The Frankfurt book fair this week kicked off its most politically-charged edition in years, shining a spotlight on everything from ''cli-fi'' to feminism and free speech.
When asked what impact these stories can have on readers' attitudes and understanding of global warming and its consequences, the 70-year-old literary activist said:
Bloom's 3-D hologram replied to a reporter's questions in English, German and French, translated here for global blog readers:
- When did you coin the term?
What was it that made you think these kinds of stories needed their own label?
- What is your definition of "cli-fi"? What are some of the earliest examples of cli-fi?My definition is any novel that uses climate change as the main theme of the story or uses it as a background element in the story the author is telling.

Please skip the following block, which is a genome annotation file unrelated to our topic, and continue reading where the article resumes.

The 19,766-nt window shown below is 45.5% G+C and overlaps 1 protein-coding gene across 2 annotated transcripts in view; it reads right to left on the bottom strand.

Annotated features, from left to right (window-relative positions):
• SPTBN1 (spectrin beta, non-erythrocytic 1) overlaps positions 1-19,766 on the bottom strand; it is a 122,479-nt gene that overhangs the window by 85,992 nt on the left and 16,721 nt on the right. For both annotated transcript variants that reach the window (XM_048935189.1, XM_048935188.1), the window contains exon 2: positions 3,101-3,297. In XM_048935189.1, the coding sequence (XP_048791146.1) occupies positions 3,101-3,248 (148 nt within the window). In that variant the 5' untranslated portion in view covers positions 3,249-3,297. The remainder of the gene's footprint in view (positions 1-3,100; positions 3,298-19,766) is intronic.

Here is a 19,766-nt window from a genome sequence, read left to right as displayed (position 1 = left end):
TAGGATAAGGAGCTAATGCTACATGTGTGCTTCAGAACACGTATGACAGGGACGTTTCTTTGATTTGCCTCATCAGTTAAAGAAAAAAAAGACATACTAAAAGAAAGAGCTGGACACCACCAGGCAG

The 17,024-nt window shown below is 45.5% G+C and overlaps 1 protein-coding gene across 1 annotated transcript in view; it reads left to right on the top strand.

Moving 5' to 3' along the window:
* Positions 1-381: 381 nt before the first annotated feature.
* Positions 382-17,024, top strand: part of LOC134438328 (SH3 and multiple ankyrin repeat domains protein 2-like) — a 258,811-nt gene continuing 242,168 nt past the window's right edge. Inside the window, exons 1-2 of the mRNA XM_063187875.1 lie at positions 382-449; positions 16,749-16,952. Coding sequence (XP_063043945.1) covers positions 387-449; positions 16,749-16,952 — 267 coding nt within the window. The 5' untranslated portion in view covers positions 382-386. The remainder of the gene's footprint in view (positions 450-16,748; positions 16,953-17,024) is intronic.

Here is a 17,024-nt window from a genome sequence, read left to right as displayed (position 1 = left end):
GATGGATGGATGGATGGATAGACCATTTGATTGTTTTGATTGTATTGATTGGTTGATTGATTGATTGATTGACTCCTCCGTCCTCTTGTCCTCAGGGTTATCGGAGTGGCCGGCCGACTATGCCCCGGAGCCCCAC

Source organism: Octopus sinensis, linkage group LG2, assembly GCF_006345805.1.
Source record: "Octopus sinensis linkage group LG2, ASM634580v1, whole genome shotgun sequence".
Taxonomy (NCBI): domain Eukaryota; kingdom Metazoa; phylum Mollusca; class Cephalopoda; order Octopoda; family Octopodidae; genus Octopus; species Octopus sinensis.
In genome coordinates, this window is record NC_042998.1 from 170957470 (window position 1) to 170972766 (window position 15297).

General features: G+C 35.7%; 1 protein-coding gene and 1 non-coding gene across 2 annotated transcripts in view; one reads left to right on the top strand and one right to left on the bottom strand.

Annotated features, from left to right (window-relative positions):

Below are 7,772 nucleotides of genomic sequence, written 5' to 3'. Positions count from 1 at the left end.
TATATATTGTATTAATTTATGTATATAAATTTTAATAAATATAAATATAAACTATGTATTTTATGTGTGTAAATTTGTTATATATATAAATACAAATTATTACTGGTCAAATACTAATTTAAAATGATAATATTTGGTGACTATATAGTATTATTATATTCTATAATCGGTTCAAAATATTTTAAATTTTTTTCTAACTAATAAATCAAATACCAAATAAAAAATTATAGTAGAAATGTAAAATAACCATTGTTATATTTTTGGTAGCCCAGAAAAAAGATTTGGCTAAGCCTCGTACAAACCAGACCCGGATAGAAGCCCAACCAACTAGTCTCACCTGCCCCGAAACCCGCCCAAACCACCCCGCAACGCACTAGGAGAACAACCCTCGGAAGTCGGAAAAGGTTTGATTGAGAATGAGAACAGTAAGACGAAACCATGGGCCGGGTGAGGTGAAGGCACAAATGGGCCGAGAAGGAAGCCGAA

- The term "cli-fi" immediately makes you think of "sci-fi", but does cli-fi have to be more "real" and less speculative in talking about the future?
What sets it apart from science fiction? [*See the above answer.]
- Cli-fi novels are increasingly appearing on the bestseller charts. How do you explain the surge in popularity?
- What role can cli-fi books play in influencing attitudes to our changing environment?
What can they offer that scientific texts or newspaper articles can't.
- For newcomers to the new literary genre, what would be your top 3 recommendations?
And what is your own personal favourite?"
Polar City Red" by Jim Laughter in USA, published in 2012. That novel started the entire cli-fi thing going."